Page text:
Tracheal Collapse

racheal Collapase

From Honking Cough to Complete Airway Obstruction


  • The trachea (aka windpipe) is a tube connecting the larynx (voicebox) with the bronchi (the lower airway, connecting to the lungs)
  • The tube contains a series of incomplete, C-shaped cartilage rings that hold the trachea open to allow air passage

Tracheal Collapse

  • Degenerative and irreversible
  • C-shaped cartilage weakens and collapses progressively
    • Most often collapses so that back and front of trachea touch
    • Cervical (neck) tracheal collapse usually worse during inspiration (breathing in)
    • Thoracic (chest) tracheal collapse usually worse during expiration (breathing out)
  • Focal or diffuse
    • May affect only a limited region of the trachea
    • Some pets may have collapse of the entire length of trachea
    • Region and degree of collapse typically increases with age
    • Some pets have dynamic collapse (see image and animation below)



  • Breed
    • Small breeds, especially Yorkshire Terriers, Pomeranians, Miniature or Toy Poodles, and Chihuahuas
  • Age
    • Most commonly middle aged to senior
    • Signs worsen with age
  • Signs
    • Mild/early cases
      • Dry, "honking" cough when the opposite sides of the tracheal lining touch each other
      • Wheezing during inspiration (breathing in)
    • Moderate cases 
      • Increasing frequency and severity of coughing
      • Episodes potentially leading to distress
    • Severe 
      • Minimal excitement or activity leads to severe coughing
      • Pets' mucus membranes (such as non-pigmented gums) turn cyanotic ("blue") during episodes
      • Pet at risk to die from airway obstruction
        • may need to have an endotracheal tube (such as those used in anesthesia) to get oxygen to the lungs
    • Exacerbated by
      • Pressure on the airway
        • Pulling on the leash in a dog wearing a collar
      • Obesity
      • Smoke
      • Allergens
      • Exercise - doesn't worsen the disease, but the associated excitement and heavy breathing may precipitate coughing and/or distress

Dynamic Tracheal Collapse: 
Cervical (neck) trachea collapses during inspiration (breathing in) and expands during expiration (breathing out); thoracic (chest) trachea expands during inspiration (breathing in) and collapses during expiration (breathing out)

video courtesy of Infiniti Medical


  • Chest and neck radiographs (x-rays)
    • Sufficient to diagnose a straight-forward collapse
      • Misses out on dynamic and lateral to medial (side-to-side) collapse
  • Fluoroscopy ("moving x-ray")
    • Identifies dynamic collapse
    • Identifies collapse associated with coughing
  • Endoscopy (tracheoscopy/bronchoscopy)
    • Camera images from inside airway
    • Identifies dynamic collapse
    • Identifies lateral to medial collapse
    • Identifies collapse of bronchi (lower airway)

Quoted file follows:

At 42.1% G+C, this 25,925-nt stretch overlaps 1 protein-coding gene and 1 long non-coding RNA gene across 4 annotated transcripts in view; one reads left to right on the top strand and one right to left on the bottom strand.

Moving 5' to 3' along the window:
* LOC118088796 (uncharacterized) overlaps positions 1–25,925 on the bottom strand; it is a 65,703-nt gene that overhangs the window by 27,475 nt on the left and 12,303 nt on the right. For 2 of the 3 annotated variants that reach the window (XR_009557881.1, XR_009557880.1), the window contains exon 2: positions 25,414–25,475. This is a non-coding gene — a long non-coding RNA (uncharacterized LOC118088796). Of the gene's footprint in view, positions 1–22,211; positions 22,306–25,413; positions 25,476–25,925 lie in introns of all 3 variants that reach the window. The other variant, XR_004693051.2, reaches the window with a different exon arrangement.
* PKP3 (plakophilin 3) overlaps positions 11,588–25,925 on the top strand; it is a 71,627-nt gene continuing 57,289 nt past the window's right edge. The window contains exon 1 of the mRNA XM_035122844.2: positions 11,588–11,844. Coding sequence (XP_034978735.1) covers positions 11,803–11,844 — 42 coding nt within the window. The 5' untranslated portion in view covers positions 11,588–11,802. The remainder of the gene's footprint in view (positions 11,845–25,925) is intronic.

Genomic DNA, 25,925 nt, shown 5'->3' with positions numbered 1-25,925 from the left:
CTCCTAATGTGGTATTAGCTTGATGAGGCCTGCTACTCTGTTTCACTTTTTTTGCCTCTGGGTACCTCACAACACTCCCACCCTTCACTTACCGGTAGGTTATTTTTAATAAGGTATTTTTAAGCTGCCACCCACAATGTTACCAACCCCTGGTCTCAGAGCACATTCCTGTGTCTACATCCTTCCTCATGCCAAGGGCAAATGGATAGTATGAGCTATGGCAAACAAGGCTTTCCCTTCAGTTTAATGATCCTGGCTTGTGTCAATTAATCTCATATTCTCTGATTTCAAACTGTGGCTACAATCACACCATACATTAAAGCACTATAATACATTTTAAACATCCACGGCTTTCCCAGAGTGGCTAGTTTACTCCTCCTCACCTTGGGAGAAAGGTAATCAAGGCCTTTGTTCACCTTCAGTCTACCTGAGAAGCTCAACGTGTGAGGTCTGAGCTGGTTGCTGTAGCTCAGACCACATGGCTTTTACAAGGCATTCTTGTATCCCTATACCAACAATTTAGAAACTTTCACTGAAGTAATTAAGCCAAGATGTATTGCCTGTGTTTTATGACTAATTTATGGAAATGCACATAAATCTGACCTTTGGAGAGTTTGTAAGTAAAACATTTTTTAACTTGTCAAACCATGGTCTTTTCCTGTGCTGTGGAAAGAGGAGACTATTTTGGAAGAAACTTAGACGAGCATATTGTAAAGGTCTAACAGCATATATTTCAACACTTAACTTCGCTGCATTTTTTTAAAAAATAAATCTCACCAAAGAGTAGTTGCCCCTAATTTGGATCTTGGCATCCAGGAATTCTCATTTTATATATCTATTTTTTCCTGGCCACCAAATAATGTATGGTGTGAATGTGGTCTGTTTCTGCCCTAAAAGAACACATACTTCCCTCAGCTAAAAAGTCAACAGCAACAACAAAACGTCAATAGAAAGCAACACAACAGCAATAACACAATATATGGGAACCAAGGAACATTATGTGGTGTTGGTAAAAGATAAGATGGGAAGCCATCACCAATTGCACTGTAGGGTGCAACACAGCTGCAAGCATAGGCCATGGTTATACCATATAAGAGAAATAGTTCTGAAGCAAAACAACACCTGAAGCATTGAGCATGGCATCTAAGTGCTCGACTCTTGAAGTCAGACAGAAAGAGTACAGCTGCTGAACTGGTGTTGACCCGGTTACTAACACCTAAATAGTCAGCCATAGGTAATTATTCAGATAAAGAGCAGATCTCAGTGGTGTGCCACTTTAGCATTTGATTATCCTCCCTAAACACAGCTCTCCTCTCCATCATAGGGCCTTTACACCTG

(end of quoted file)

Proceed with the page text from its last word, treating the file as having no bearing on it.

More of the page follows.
• Left image (courtesy of ACVS) shows relatively normal airway as the trachea splits into the two mainstem bronchi
    • Right image (courtesy of ACVS) shows severely collapsed airway. The dorsal (top) portion is nearly completely occluding the airway



  • Bloodwork
    • Used to rule out other systemic disease that may complicate treatment and/or affect prognosis
  • Echocardiogram (Ultrasound/Sonogram of the heart)
    • Evaluates cardiac/heart function for disease that may complicate treatment and/or affect prognosis


  • Medical (palliation)
    • Harness
      • Using a chest harness instead of a leash around the neck decreases the pressure on the trachea
    • Cough suppressants
      • Decrease the sensitivity/spasm to irritation/coughing, which can cause further irritation
    • Sedatives
      • Decrease anxiety, rapid breathing, and urge to cough
    • Bronchodilators (aminophylline, theophylline, etc.)
      • Only really work with lower airway (bronchi or the even smaller bronchioles; but, if these are affected, treatment may improve function)  
    • Steroids
      • Corticosteroids such as prednisone, prednisolone, or the extra-short acting Dexamethasone Sodium Phosphate may help in the short term
      • Continued use may exacerbate collapse as well as lower resistance to pneumonia and other infections
    • Antibiotics
    • Acute (sudden) deterioration in function (severity in coughing or other signs) may be caused by a secondary bacterial infection that is often responsive to fluoroquinalone antibiotics, such as enrofloxacin (Baytril), marbofloxacin (Zeniquin), orbafloxacin (Orbac), or ciprofloxacin, though the latter is often less effective in dogs than in people 
  • Corrective
    • Surgical
      • Extraluminal rings - multiple rings placed around the cervical (neck) trachea
      • Generally not placed in the thoracic (chest) trachea, so ineffective for collapse in that region.
    • Non-invasive
      • Intraluminal stent - placed down the tracheal through the mouth. Brief anesthesia, no incision, rapid recovery and response to therapy.

Having treated numerous patients in both fashions, I strongly recommend the intraluminal stents. For more information on intraluminal stents, see here.

For additional information on tracheal collapse (and on surgical/extraluminal stenting), please visit the ACVS article on Tracheal Collapse. Images courtesy of ACVS. 

Video/animation (pending) courtesy of Infiniti Medical


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